Tuesday, June 19, 2018


Alternate Title:  Poor Life Choices
One sentence synopsis:  A man crippled by the attack which killed his wife seeks an experimental AI-implanted surgery to enable him to seek revenge.

Things Havoc liked: I've talked a lot about MAEWISAMBAKEWTHW movies (that stands for Middle-Aged-Everyman-Who-Is-Secretly-A-Massive-Badass-And-Kills-Everyone-Who-Threatens-His-Women) on this little project of mine, in such fine fare as the Taken sequels and the Equalizer (soon to get an entirely unearned sequel of its own). But the truth is that the MAEWISAMBAKEWTHW film is really nothing more than a sub-genre of another, similarly-august type of film, the Revenge thriller. Revenge thrillers go way, waaaaay back, at least as far back as 1974's Death Wish, the Charles Bronson movie that spawned an entire series of films of decreasing quality, and inspired a genre that includes its own remake from earlier this year. I am neither in favor of nor against the Revenge Thriller, it is a genre like any other, but I was intrigued by one that offered to combine it with the cyberpunk techno-thriller genre to create something at least slightly different.

Upgrade stars Logan Michael-Green, the very, very poor man's Tom Hardy, as an auto mechanic named Grey who, in keeping with the theme of the genre, has his life turned upside down when a group of hardened criminals ambush him and his wife, killing her and crippling him. Traditional Revenge movies would involve him proceeding to train rigorously as a badass with the intention of taking violent, cinematic vengeance against those who have wronged him. The trick this time though, is that as a quadriplegic, Michael Green needs the assistance of the obligatory antisocial Tech genius (Harrison Gilbertson), who outfits him with a revolutionary new cybernetic system called STEM (SYMBOLISM!!!). This bypasses the need for the obligatory training montage, by enabling STEM to take control of Grey's body and eradicate his enemies with judicious Kung-Fu and General Ultra-violence. I have never been much of a fan of Michael-Green's, (his greatest previous claim to fame was Prometheus of all things), but it can't be denied that he meets the demands of the physical acting required to portray a man controlled by a robot which is kung-fu fighting, evidencing a minimalist combat-style that is actually quite unique in my vast experience of watching people beat the shit out of one another on screen. I won't go as far as to say that I became a fan of Michael-Green through this performance, Prometheus looms large in my memory, but he helps the movie more than he hurts it, and that isn't nothing.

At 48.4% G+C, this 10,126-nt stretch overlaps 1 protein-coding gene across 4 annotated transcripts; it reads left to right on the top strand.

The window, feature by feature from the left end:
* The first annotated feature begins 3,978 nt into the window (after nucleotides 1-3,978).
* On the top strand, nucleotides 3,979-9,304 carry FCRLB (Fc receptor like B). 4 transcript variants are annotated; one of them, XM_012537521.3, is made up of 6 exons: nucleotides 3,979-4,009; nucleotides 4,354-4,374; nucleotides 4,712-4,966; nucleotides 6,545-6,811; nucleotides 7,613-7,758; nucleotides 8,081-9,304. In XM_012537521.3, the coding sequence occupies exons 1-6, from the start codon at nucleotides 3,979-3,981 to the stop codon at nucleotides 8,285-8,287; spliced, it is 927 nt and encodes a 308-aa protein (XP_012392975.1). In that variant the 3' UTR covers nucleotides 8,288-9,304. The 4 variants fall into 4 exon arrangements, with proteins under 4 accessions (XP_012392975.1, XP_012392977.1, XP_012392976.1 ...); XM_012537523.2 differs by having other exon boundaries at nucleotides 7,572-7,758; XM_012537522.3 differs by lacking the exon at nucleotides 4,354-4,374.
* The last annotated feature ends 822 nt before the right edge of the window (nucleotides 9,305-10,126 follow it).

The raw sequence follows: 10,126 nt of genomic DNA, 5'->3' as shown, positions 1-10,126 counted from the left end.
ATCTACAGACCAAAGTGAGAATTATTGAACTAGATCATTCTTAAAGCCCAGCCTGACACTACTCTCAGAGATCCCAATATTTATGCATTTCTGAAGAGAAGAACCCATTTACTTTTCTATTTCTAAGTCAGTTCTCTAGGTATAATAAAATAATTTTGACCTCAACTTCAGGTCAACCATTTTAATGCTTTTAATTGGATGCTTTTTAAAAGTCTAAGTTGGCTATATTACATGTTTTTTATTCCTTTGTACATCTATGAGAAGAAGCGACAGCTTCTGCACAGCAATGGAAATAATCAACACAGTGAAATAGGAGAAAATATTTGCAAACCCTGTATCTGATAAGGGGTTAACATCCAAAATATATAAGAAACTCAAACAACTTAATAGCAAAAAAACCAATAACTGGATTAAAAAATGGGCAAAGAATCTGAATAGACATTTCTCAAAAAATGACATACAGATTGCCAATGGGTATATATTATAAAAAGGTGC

Upgrade was written and directed by Australian horror author and director Leigh Whannell, formerly of the Insidious series and some of the Saw sequels. Upgrade never gets to the point of torture porn films, but has a rather unique body-horror twist on the general Revenge-movie formula, involving the semi- and involuntary takeover of one's body by external forces, as well as the panic when those forces begin to fail. Whannell's direction isn't inspired, but the film has twists in it I didn't expect going in even accounting for the oddity of the genre-mashing premise. Revenge movies tend to be extremely simplistic affairs, our hero kills the bad men until he is done doing so. Occasionally someone, usually a woman, will fret over the inhumanity of the violence he is unleashing, but the film does not stop said violence until the bad men are dead, roll credits. Upgrade does not take a novel moral approach to this question, (something the actual Death Wish novel did, interestingly enough), but it does bring a bit of modern horror sensibility to its mashup. The direction and cinematography are dark and gruesome where they need to be, though no more. Overall the term "workmanlike" comes to mind thinking of Upgrade. It manages to avoid embarrassing itself, not a small feat given the pedigree of its actors and director.